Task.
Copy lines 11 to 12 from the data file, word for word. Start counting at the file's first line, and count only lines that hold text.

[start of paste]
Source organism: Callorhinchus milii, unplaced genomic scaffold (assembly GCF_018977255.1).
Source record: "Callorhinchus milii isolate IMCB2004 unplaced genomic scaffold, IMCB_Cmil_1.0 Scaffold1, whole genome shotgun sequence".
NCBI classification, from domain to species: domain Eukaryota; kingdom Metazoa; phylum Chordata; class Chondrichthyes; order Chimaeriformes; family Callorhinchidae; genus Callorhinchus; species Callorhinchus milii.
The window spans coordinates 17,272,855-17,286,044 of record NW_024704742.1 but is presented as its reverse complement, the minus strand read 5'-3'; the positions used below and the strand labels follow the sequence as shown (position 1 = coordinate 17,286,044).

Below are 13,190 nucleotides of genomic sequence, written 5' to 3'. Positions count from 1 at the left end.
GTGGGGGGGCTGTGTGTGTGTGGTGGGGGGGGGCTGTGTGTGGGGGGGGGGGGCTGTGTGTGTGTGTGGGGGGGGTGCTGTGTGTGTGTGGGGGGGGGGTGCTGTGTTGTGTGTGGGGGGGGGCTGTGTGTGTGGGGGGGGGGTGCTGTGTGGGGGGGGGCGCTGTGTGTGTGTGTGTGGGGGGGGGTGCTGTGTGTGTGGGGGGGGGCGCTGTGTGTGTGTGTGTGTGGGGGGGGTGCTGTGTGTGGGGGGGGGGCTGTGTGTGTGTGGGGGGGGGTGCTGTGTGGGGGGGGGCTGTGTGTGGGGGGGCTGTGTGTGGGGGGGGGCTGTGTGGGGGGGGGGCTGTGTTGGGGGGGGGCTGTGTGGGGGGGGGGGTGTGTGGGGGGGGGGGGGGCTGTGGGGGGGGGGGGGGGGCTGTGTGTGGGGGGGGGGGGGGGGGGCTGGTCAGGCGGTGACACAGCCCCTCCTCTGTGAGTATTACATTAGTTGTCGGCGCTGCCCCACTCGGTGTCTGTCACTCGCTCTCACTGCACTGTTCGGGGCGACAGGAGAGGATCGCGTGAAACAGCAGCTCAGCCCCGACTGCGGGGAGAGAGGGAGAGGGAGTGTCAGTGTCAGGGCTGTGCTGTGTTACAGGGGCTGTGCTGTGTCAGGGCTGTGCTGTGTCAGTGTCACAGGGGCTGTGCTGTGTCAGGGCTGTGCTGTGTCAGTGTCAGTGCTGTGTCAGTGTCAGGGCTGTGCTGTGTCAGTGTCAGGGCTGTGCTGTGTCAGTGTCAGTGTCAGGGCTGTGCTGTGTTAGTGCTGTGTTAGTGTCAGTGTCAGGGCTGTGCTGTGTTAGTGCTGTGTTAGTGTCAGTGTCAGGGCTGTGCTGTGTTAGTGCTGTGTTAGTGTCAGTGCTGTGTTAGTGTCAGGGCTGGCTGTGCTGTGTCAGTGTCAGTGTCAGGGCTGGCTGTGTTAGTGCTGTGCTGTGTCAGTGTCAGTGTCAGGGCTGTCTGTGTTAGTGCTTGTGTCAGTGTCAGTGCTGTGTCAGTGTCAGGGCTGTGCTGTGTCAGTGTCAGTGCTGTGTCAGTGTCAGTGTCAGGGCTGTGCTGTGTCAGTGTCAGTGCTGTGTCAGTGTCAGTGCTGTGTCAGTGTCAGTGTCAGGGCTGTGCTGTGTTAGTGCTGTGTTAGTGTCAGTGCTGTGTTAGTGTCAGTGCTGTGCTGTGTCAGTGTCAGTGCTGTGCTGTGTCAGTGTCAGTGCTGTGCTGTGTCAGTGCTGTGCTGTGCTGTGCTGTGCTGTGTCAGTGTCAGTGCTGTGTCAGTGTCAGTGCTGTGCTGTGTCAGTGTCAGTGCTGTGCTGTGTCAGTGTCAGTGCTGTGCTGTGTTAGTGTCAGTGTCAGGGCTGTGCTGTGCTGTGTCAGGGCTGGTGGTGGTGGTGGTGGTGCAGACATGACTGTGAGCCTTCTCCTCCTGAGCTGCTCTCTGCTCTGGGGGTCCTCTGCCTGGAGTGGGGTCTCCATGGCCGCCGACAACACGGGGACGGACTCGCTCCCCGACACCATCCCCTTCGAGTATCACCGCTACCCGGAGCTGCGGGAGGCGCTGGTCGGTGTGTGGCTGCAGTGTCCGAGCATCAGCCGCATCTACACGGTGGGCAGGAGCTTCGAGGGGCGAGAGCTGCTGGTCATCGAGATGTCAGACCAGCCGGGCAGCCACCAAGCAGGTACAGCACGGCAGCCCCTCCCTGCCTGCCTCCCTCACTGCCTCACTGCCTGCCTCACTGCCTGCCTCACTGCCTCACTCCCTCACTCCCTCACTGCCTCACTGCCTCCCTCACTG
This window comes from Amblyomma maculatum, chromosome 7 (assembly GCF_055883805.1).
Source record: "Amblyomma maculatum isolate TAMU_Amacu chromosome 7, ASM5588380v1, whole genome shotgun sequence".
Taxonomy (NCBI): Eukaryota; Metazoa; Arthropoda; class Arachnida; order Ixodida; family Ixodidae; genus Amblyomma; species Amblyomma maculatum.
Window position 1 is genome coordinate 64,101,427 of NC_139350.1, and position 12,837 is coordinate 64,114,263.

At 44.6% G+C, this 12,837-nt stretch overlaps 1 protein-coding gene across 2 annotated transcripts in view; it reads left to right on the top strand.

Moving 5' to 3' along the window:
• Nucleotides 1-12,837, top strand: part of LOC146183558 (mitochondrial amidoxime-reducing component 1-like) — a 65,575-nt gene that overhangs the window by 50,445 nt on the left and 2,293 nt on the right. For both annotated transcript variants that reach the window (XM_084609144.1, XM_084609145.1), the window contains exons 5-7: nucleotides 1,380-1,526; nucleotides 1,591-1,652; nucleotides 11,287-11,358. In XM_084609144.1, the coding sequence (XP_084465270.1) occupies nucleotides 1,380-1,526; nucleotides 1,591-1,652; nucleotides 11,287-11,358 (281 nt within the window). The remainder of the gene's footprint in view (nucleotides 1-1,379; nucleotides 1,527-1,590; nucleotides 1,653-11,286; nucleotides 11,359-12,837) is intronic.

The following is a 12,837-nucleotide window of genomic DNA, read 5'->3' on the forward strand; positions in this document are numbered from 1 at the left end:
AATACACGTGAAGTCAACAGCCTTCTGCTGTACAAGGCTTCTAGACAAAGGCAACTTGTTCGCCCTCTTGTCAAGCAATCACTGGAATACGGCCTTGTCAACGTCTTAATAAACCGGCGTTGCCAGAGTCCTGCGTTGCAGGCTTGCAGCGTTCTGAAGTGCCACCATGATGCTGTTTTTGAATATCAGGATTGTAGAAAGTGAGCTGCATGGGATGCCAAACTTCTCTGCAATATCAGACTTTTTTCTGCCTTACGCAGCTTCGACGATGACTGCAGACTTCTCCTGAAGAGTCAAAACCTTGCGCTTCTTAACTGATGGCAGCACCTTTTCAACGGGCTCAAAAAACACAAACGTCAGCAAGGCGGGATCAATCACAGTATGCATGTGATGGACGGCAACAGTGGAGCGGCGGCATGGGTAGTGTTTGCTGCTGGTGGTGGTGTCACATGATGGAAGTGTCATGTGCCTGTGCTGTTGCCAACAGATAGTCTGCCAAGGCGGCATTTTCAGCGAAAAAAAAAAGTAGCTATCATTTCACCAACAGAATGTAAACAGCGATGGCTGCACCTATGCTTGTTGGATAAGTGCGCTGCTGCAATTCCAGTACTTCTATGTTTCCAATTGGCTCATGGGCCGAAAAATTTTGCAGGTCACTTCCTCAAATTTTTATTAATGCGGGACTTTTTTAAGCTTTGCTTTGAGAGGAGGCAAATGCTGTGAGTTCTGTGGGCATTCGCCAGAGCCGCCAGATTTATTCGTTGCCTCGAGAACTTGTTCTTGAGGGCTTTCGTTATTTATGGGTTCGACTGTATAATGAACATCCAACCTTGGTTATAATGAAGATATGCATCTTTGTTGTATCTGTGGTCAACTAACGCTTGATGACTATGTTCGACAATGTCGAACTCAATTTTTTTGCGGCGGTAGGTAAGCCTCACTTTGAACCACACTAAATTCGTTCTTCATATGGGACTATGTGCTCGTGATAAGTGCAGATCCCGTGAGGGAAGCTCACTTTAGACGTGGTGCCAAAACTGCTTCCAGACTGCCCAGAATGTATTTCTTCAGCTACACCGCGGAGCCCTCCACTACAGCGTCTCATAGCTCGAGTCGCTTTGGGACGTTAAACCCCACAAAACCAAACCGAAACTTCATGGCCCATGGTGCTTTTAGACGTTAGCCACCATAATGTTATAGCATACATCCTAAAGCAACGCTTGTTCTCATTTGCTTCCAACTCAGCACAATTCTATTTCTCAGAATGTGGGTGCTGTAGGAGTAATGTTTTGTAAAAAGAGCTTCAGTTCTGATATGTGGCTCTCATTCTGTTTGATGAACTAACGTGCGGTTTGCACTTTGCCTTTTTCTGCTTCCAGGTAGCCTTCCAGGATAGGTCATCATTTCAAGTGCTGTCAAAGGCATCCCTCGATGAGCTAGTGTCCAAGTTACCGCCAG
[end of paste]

At 44.6% G+C, this 12,837-nt stretch overlaps 1 protein-coding gene across 2 annotated transcripts in view; it reads left to right on the top strand.

Moving 5' to 3' along the window: